If you still haven’t decided, here is a rundown of our D2 and election coverage:

Polls will be open until 7 p.m. Consider taking a few minutes to go vote while you’re out doing your Saturday activities. We’ll be back here later tonight to discuss the returns.

DISDd22016runoffSo we’re still working on getting District 2 representation on the Dallas Independent School District Board of Trustees because basically nobody voted in the election. Less than five percent voted in the election in May, forcing a runoff between Dustin Marshall and Mita Havlick.

Remember this map? This is the map that showed how poorly people showed at the polls. Less than 50 votes separated Havlick from Suzanne Smith in the May election. Less than 50 votes may very well decide this runoff, too, which is asinine.

Early voting starts today and lasts until June 14. Election Day is June 18. For information – including polling places – on early voting, click here. For information on voting on Election day, click here.

Now, in the meantime, I thought I would provide a brief primer on the two candidates. A previous rundown is here, but I reached out to both candidates last week with a quick second set of questions to augment the information found in the rundowns and in other responses from Dallas Kids First (Marshall, Havlick) and the Dallas Morning News, as well as responses at Turn and Talks (Marshall/Marshall podcast, Havlick/Havlick podcast).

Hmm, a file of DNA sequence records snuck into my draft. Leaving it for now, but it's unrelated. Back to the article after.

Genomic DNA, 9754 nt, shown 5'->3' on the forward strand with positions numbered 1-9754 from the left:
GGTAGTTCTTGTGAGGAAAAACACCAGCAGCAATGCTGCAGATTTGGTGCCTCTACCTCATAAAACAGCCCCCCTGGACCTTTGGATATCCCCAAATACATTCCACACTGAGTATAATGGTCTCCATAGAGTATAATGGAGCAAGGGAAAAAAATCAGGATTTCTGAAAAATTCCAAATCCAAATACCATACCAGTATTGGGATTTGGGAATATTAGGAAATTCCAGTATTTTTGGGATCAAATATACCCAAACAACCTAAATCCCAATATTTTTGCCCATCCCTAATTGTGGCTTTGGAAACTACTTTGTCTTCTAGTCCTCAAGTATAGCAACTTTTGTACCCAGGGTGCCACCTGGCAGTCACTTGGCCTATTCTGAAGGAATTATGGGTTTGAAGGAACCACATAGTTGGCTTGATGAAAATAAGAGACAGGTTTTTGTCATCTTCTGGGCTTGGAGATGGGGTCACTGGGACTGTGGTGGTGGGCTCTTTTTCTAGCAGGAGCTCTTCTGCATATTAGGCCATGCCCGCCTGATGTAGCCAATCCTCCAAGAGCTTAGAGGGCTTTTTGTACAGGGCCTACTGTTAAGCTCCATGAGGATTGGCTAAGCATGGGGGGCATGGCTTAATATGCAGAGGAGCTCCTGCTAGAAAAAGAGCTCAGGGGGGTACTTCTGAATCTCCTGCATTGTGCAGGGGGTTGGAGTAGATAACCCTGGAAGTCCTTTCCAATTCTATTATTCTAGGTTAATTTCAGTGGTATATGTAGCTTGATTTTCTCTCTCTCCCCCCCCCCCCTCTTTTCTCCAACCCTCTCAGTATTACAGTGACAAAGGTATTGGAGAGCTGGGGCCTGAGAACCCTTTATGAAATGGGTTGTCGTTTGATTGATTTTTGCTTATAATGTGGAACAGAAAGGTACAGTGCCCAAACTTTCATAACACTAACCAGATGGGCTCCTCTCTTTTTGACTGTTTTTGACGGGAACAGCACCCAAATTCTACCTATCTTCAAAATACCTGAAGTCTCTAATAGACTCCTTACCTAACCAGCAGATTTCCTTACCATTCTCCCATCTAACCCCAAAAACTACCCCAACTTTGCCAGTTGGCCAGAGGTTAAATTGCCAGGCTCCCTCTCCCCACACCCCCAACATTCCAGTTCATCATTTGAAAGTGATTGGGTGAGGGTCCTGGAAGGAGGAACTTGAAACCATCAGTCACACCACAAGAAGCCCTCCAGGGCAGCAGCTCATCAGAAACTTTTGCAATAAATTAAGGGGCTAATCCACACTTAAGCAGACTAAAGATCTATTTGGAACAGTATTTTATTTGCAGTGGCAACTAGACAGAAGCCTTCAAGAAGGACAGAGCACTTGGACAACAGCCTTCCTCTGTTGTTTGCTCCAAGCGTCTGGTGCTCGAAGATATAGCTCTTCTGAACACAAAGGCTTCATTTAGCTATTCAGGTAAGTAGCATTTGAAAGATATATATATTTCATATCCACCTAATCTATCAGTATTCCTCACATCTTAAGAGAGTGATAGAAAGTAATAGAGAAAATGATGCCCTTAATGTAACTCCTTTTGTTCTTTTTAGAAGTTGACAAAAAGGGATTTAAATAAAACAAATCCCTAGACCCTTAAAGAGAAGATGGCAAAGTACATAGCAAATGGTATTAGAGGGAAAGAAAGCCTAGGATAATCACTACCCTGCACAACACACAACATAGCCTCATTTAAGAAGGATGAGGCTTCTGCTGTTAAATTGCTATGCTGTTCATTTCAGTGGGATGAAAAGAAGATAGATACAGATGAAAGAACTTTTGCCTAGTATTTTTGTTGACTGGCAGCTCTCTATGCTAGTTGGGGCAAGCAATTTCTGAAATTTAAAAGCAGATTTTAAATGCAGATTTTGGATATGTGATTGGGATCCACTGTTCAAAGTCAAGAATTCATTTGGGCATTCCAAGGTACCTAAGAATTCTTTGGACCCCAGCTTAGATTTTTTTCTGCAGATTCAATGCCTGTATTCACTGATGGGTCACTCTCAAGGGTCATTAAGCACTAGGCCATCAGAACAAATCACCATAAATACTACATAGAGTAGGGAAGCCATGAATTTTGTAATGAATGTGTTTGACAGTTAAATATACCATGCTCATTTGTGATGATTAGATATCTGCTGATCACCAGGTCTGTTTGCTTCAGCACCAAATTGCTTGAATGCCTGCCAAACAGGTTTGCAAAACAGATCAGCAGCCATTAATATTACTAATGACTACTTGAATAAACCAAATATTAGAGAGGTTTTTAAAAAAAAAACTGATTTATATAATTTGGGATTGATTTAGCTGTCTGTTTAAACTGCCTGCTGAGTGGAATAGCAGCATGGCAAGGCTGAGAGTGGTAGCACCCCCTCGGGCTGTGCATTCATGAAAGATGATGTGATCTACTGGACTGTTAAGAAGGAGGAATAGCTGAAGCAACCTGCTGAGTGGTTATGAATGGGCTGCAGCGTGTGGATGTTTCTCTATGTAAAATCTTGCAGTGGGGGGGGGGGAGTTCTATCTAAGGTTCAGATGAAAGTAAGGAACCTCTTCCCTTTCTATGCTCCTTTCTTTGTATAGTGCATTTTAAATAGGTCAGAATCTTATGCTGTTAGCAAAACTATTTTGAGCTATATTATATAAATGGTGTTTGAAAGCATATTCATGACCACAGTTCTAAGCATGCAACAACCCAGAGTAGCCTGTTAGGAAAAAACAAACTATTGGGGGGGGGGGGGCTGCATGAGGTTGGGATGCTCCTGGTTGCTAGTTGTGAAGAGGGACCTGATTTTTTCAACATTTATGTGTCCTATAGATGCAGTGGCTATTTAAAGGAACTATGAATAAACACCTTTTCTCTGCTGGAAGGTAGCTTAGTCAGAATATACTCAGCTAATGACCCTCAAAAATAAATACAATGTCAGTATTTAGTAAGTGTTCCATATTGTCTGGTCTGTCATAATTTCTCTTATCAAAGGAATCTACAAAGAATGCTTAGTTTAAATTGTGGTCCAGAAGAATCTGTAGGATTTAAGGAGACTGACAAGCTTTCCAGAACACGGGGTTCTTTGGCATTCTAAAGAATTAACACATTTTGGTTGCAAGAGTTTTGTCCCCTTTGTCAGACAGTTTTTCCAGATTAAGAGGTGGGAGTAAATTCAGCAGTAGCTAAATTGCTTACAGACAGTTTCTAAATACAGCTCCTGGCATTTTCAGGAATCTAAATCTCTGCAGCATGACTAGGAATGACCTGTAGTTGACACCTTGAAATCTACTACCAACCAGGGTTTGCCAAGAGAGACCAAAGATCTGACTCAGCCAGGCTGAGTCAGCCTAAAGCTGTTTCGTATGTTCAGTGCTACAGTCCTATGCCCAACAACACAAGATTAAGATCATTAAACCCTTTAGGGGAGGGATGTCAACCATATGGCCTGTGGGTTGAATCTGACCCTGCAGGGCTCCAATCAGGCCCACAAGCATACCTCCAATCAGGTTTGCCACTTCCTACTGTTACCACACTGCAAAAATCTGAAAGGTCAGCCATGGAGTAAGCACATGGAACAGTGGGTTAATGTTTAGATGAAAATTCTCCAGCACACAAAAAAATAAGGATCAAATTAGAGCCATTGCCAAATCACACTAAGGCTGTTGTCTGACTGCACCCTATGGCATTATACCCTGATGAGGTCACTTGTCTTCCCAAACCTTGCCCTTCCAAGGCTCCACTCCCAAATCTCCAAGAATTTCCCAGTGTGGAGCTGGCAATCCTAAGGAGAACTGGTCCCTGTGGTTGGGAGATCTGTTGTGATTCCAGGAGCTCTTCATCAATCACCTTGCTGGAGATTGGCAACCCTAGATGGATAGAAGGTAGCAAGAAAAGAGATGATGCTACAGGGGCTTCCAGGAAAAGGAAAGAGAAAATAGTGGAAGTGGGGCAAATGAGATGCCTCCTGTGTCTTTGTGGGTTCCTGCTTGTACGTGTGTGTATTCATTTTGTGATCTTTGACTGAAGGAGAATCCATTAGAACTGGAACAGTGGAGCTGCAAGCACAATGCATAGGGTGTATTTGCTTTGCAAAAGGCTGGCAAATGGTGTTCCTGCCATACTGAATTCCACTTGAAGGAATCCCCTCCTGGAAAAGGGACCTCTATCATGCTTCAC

My questions and each candidate’s answers follow. None of the responses have been edited. (more…)

Voters across the Dallas area will go to the polls on May 9 to elect mayor, city council members, and school district trustees. If you want your name to appear on a ballot, you should know that the filing period for candidates begins today. (Photo by iStock)

(Photo by iStock)

Just your friendly reminder that tomorrow is Election Day in the area for 53 different races, including four seats on the Dallas Independent School District school board and three seats on the Dallas County Community College District board.

I think I’ve been pretty clear about why it’s important to vote in school board elections. Something around 10 percent or less of the city votes in these elections, which means many of us are willing to let virtually anyone decide something as important as the trajectory of the workforce we will be able to offer employers in years to come. Even if you don’t have children in Dallas ISD, you have to be able to wrap your head around the fact that if we fail to adequately educate our children, we have failed to adequately educate our workforce, which means it becomes harder and harder to attract and retain jobs to the city.

In short, this vote is about economics just as much as it is about human rights and education and everything else it’s about. It’s about your city, and the path you want to demand from it.  (more…)

Photo courtesy Flickr/Johann Dreo

Photo courtesy Flickr/Johann Dreo

A whole lot of ugly politics has happened during the last few weeks of this school board election. And if you’re like me, you’re dismayed by the antics of people you respected, worried about whether this signals a new round of hostilities at board meetings, and probably just flat out tired of it.

You may even have decided not to vote now.

I’m not in the business of telling you exactly who to vote for. We’ve provided snapshots of each race and their endorsements, but those in no way should be construed as endorsements of any candidate.

But I’d like to tell you a story – one that if you go to the same church I do, you may have already heard told masterfully from the pulpit. But it’s a true story, and one that has become my guidance when thinking about decisions I have to make regarding Dallas ISD – whether it be who I vote for trustee or recommendations I make as part of the Site Based Decision Making Committee I’m on.